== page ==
- Phone calls are inherently urgent, because the phone rings right now, and it’s hard to leave a phone call unanswered because it might be important. But so many times they are not important at all—“Would your youth group be interested in doing our fundraiser?” “Can I sign you up for a free trial ______?”
- When you are in the middle of studying for a sermon or Bible class, and a church member comes in and interrupts just to shoot the breeze. Invariably the conversation starts with, “I know you’re busy, but…” (To be fair, sometimes church members stop by to talk about things that are actually important instead of just checking in on you out of boredom or curiosity. When church members are giving you important information or are in need of some sort of counsel, that would fall in a different category.)
Quadrant 4: Neither Important nor Urgent– Items in Quadrant 4 are not important, and don’t really have a deadline attached to them either:
- Reading promotional mail about an activity that “maybe I should look into someday.”
- Playing solitaire on the computer.
- Checking Facebook or Twitter a dozen times a day.
- Watching reruns of The King of Queens.
The reason that all of these categories matter is that where you spend the majority of your time determines, in large part, how effective and even how happy you are.
Some people live almost exclusively in Quadrants 3 and 4, spending time on things that are essentially unimportant. Covey says that people who live this way are basically irresponsible. You know people like this—they can’t hold down a job and you cannot rely on them for anything. It isn’t a good way to live.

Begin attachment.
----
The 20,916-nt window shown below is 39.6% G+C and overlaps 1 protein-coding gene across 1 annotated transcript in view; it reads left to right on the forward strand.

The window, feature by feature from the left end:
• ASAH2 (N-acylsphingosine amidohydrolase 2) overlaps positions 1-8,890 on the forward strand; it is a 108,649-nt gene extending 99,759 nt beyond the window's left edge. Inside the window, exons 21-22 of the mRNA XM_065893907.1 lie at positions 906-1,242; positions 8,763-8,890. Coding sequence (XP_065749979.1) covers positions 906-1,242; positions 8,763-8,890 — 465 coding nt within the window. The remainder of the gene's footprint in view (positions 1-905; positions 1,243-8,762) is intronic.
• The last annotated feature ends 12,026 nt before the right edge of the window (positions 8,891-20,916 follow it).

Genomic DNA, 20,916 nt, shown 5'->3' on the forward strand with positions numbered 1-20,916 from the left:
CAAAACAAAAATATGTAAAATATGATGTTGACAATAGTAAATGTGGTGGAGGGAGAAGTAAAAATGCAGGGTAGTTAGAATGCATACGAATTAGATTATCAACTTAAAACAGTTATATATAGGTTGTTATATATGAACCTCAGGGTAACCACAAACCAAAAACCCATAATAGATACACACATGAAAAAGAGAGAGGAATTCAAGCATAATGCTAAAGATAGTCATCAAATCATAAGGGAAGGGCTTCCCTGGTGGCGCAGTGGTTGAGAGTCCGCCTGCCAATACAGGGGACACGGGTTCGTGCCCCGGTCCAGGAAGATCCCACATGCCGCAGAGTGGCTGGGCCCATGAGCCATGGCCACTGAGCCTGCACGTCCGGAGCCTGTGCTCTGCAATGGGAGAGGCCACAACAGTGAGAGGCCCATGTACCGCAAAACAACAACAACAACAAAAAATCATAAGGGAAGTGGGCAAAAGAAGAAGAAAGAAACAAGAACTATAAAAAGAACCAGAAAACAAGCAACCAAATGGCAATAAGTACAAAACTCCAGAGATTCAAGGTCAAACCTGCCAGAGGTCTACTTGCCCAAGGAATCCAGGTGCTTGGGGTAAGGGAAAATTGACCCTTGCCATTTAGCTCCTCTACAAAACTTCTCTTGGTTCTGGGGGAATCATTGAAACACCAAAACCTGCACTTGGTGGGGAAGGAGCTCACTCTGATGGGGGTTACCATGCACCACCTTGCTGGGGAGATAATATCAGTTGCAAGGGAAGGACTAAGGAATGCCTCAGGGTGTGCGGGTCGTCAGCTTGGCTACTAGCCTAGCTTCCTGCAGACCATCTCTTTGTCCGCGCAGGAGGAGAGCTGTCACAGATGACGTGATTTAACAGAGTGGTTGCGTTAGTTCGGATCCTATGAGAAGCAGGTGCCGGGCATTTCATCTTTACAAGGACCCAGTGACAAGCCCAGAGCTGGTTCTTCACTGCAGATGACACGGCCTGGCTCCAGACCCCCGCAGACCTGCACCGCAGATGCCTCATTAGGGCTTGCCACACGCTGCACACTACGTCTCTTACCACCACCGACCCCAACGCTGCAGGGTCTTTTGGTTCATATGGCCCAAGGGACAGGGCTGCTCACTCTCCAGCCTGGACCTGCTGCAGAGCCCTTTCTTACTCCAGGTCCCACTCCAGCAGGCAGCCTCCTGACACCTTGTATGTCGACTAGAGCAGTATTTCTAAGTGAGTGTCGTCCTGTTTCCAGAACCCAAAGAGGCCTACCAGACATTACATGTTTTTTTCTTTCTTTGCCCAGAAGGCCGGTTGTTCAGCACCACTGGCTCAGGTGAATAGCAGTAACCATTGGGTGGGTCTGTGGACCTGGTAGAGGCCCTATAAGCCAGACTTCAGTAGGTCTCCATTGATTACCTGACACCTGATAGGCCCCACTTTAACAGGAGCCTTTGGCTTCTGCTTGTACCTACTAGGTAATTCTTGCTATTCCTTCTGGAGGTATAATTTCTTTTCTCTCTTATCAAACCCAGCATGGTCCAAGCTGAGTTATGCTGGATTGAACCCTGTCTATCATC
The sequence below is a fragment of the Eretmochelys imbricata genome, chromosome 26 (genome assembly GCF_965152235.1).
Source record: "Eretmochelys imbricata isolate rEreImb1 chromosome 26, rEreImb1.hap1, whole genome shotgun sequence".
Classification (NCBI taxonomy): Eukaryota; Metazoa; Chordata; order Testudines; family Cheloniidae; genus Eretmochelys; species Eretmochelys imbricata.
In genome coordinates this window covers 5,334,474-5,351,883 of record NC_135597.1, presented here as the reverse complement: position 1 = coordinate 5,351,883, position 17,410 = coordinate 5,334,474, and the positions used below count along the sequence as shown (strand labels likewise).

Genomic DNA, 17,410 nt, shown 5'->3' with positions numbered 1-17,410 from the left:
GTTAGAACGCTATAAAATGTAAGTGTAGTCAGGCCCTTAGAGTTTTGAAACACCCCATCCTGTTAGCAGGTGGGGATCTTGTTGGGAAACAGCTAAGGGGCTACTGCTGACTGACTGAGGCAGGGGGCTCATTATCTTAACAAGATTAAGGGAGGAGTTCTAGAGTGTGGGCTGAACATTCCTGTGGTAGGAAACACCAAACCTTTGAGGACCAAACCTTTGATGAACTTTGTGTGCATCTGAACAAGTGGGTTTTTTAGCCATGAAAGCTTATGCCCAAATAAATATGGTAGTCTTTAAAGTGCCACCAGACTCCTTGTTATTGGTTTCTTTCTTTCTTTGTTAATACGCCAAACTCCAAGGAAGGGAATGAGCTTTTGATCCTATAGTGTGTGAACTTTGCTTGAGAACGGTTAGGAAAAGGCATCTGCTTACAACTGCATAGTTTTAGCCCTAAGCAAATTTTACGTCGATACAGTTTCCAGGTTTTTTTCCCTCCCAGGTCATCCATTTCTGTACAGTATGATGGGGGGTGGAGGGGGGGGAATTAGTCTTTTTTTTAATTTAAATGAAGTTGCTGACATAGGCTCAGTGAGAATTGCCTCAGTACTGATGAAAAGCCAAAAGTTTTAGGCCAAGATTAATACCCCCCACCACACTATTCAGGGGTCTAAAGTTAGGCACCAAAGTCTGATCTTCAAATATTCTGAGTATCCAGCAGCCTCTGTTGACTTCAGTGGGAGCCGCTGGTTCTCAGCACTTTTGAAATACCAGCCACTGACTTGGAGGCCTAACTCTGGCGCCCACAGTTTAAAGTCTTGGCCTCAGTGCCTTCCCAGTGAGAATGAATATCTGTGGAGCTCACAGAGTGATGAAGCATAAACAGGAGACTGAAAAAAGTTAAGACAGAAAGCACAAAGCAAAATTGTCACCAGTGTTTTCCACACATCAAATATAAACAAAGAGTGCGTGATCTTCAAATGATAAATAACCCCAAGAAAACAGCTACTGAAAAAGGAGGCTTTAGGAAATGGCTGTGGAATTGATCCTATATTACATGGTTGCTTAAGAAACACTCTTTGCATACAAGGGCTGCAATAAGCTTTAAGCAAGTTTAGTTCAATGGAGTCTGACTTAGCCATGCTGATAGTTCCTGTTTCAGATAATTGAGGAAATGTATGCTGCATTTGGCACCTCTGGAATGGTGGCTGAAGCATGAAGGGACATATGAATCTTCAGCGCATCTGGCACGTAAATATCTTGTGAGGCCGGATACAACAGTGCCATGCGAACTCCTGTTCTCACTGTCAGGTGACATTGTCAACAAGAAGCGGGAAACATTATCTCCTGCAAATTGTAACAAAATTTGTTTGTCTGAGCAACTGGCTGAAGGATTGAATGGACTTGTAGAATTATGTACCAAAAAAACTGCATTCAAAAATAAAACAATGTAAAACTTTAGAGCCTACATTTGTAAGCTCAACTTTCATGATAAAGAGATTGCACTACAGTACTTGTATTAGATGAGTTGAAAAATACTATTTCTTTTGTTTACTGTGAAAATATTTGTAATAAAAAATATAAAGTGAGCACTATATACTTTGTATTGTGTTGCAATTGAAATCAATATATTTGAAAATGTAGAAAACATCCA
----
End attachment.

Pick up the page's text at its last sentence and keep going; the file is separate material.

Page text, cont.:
If we have any feelings of responsibility at all, we have to spend some of our time in Quadrant 1, because there are certain things in life that pop up that you just can’t plan for. However, what happens to a lot of us is that we spend too much time in Quadrant 1, constantly shifting from one crisis or deadline to another. As I have discovered (again) this summer, that is a stressful way to live, and can easily lead to burnout.
And it’s also a vicious cycle—when we spend so much of our time dealing with matters that are urgent and important, that typically leaves us too exhausted to use our remaining time wisely. So, rather than spending that time planning for future events (and thereby preventing those events from becoming frantic, last-minute crises that we have to deal with), we tend to just sit down and watch TV, or doing something else that requires no effort (Quadrant 4).
According to Covey, the key is to spend the majority of your time in Quadrant 2. You deal with Quadrant 1 problems as they emerge, but you minimize the number of those problems by planning ahead (for example, knowing the deadline of your paper several months in advance, you budget your time so you are not working on it at the last minute). You recognize Quadrant 3 and Quadrant 4 activities as being essentially unimportant, so you seek to either delegate or eliminate as many of them as possible.
By spending the majority of your time in Quadrant 2, your relationships with other people are strengthened, important tasks are still tended to, and your stress level goes down.
All that’s left now is to put all that I just wrote into practice. 🙂